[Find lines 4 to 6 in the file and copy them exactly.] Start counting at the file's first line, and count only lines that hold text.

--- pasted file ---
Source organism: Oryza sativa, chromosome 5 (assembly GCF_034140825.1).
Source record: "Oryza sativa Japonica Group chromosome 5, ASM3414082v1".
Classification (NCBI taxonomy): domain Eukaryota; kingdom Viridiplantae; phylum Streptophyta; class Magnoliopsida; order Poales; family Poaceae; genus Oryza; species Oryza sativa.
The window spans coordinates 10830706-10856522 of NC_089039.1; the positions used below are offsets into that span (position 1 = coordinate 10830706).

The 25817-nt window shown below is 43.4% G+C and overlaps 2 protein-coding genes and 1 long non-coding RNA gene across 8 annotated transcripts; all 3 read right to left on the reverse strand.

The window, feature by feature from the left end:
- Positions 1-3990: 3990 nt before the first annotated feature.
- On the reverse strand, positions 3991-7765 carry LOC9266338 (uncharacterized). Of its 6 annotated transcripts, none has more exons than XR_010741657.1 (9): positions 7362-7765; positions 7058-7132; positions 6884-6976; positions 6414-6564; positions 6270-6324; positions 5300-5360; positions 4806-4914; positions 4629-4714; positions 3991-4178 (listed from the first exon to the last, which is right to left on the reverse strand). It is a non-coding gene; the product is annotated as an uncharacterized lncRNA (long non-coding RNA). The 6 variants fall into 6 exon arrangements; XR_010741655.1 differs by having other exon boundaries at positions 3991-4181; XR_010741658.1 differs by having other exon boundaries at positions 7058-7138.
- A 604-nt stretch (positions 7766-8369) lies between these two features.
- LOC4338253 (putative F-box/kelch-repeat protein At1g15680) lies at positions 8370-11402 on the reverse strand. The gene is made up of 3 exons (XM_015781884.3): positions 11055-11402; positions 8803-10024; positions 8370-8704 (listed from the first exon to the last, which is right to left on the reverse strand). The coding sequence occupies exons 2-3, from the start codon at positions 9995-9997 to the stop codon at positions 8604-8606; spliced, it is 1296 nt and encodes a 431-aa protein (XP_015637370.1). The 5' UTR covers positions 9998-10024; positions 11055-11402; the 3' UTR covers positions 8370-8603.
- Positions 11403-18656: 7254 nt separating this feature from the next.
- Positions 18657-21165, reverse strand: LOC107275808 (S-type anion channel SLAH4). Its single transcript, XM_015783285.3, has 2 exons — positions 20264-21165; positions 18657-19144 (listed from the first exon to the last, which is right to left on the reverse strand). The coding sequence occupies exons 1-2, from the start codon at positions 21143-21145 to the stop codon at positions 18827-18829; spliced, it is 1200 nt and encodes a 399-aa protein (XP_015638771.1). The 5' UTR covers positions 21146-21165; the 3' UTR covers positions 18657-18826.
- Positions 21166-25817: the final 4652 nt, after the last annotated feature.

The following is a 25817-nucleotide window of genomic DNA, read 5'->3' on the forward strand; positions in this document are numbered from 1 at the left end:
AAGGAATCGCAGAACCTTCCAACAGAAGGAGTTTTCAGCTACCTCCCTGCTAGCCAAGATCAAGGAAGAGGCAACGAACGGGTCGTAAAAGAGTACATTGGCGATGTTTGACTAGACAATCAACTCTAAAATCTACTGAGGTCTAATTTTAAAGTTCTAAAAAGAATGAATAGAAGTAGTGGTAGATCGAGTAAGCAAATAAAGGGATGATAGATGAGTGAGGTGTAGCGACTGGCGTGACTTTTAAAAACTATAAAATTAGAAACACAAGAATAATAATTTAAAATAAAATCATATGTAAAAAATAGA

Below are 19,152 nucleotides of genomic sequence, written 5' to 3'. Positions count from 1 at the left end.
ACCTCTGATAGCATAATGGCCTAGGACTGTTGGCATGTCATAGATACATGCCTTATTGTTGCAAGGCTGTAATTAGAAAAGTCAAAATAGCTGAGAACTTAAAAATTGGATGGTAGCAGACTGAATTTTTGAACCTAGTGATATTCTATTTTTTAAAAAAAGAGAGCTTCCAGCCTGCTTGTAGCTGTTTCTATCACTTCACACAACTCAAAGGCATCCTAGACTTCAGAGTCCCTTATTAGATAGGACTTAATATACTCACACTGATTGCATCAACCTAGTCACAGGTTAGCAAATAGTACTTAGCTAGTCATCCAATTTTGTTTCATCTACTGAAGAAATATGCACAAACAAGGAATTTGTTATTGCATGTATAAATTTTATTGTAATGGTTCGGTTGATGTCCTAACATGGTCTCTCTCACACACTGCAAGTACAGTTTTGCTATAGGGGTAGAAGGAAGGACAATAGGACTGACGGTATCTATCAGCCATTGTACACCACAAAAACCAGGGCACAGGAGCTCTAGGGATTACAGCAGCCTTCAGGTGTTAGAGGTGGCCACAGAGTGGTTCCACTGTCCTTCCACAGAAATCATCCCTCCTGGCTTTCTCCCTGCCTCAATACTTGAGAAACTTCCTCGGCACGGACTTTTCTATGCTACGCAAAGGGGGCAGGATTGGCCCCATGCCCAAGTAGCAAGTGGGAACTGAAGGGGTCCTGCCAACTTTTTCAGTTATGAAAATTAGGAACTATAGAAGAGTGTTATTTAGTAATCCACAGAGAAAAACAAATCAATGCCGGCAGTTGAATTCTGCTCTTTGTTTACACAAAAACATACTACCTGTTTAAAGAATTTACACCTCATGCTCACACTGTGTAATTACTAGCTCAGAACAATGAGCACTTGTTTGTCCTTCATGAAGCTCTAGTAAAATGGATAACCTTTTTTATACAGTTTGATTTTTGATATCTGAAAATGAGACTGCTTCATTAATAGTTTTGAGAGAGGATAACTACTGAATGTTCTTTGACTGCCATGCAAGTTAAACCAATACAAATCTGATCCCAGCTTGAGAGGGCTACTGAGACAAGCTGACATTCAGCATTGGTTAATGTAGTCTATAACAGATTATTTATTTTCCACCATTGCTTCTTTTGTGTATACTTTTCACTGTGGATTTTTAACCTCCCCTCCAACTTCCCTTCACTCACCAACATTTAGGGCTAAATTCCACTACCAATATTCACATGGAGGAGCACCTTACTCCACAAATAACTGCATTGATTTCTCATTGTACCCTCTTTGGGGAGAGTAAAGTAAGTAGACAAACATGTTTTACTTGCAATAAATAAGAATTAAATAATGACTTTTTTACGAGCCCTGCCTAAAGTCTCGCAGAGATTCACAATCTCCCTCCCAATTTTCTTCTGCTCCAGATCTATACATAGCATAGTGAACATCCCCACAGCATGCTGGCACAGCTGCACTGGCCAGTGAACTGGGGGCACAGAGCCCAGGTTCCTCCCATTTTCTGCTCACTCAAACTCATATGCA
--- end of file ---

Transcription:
The window spans coordinates 10830706-10856522 of NC_089039.1; the positions used below are offsets into that span (position 1 = coordinate 10830706).

The 25817-nt window shown below is 43.4% G+C and overlaps 2 protein-coding genes and 1 long non-coding RNA gene across 8 annotated transcripts; all 3 read right to left on the reverse strand.

The window, feature by feature from the left end: